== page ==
Majority of Americans take notice in the rise of 'tipflation' across industries

FILE-A waitress uses a credit card scanner at a restaurant. (Photo by: Jeffrey Greenberg/Universal Images Group via Getty Images)

A majority of Americans are growing wary of ‘tipflation,’ where services that previously never requested tips are now asking customers for more of their money.

Americans are realizing that tips for servers aren’t just for restaurants and bars anymore. Pew Research Center surveyed 11,945 U.S. adults in August 2023, using the Center’s nationally representative American Trends Panel to discern how citizens feel about the practice across a variety of different services, from takeout to haircuts.

"A broad majority of Americans say they’re being asked to tip service workers more frequently than in the past," Pew Research reported. "Around seven-in-ten U.S. adults (72%) say tipping is expected in more places today than it was five years ago, a finding that tracks with anecdotal reporting and has even been dubbed ‘tipflation.’" 

This appears to be true across demographics and is partially due to changing technology as "The adoption of point-of-sale tablets, apps and digital kiosks has made it easier for businesses to provide customers with tip prompts and suggestions."


The report noted that even as Americans are increasingly asked to pay tips, "relatively few have a great deal of confidence about when and how to do so. Only about a third say it’s extremely or very easy to know whether (34%) or how much (33%) to tip for different types of services." 

There also is not a consensus on whether tipping is a voluntary choice or an expected obligation.

"Around two-in-ten Americans (21%) say it’s more of a choice, while 29% say it’s more of an obligation," Pew Research reported. "The largest share (49%) say it depends on the situation, underscoring the lack of a single set of rules or expectations."

However, when businesses take the initiative, such as through machines at checkout, and suggest what amount to tip, most Americans are not receptive.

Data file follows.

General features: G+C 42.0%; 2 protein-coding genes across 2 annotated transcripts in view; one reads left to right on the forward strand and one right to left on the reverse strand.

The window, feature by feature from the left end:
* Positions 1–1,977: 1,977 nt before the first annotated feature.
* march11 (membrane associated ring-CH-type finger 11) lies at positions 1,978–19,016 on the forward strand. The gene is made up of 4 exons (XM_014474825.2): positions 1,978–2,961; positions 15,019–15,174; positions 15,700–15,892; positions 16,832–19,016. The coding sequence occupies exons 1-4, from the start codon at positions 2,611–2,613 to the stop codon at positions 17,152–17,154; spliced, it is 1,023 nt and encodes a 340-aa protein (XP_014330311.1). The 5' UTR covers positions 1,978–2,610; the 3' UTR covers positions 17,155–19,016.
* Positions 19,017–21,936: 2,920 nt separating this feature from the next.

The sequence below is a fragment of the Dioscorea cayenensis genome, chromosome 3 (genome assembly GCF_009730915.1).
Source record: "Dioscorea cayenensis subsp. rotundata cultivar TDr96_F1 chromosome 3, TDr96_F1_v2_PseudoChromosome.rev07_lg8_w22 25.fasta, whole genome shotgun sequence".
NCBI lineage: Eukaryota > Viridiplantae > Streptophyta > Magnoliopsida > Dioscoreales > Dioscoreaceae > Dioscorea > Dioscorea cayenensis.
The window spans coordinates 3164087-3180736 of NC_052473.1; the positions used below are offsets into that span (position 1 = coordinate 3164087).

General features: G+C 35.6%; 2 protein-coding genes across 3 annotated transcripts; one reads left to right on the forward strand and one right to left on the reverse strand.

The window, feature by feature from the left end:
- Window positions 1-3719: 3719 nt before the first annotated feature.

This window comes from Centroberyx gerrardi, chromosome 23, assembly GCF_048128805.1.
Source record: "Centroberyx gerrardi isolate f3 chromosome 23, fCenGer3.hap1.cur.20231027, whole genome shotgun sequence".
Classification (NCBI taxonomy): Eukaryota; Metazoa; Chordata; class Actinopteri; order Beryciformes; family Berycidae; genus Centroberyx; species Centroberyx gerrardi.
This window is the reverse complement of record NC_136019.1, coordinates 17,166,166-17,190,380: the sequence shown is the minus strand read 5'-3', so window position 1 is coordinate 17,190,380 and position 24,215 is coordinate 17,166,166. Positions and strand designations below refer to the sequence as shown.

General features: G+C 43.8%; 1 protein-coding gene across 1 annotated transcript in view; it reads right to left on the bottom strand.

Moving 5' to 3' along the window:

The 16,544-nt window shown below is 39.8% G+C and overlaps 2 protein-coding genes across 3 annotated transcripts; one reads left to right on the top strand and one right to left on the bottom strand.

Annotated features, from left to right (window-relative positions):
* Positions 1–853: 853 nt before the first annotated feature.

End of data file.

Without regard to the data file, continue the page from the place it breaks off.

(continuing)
"More Americans oppose (40%) than favor (24%) businesses suggesting tip amounts to their customers – for example, on the bill or on a checkout screen. Another 32% neither favor nor oppose the practice," Pew Research reported.

This is a concept that appears to vary wildly among different age groups.


"Older Americans tend to feel most negatively about tip suggestions. Nearly half of people ages 65 and older (47%) strongly or somewhat oppose them," Pew Research reported. "Adults under 30 are more split in their views: Roughly equal shares say they favor tip suggestions (31%), oppose them (33%), or neither favor nor oppose them (32%)."

There are two cases where a salient majority of Americans appear to favor tipping, however.

The first is 92% of adults surveyed reported they always or often leave a tip when dining at a sit-down restaurant, while a similarly large majority, 78%, do so when getting a haircut.

Buying a beverage at a coffee shop or eating at a takeout restaurant with no servers had the least support for tipping, with 25% and 12% always or often tipping, respectively.

Americans also overwhelmingly tip based upon their satisfaction with the service itself.

"Around three-quarters of adults (77%) say the quality of the service they receive is a major factor in deciding whether and how much to tip. None of the other factors we asked about comes close," Pew Research wrote.

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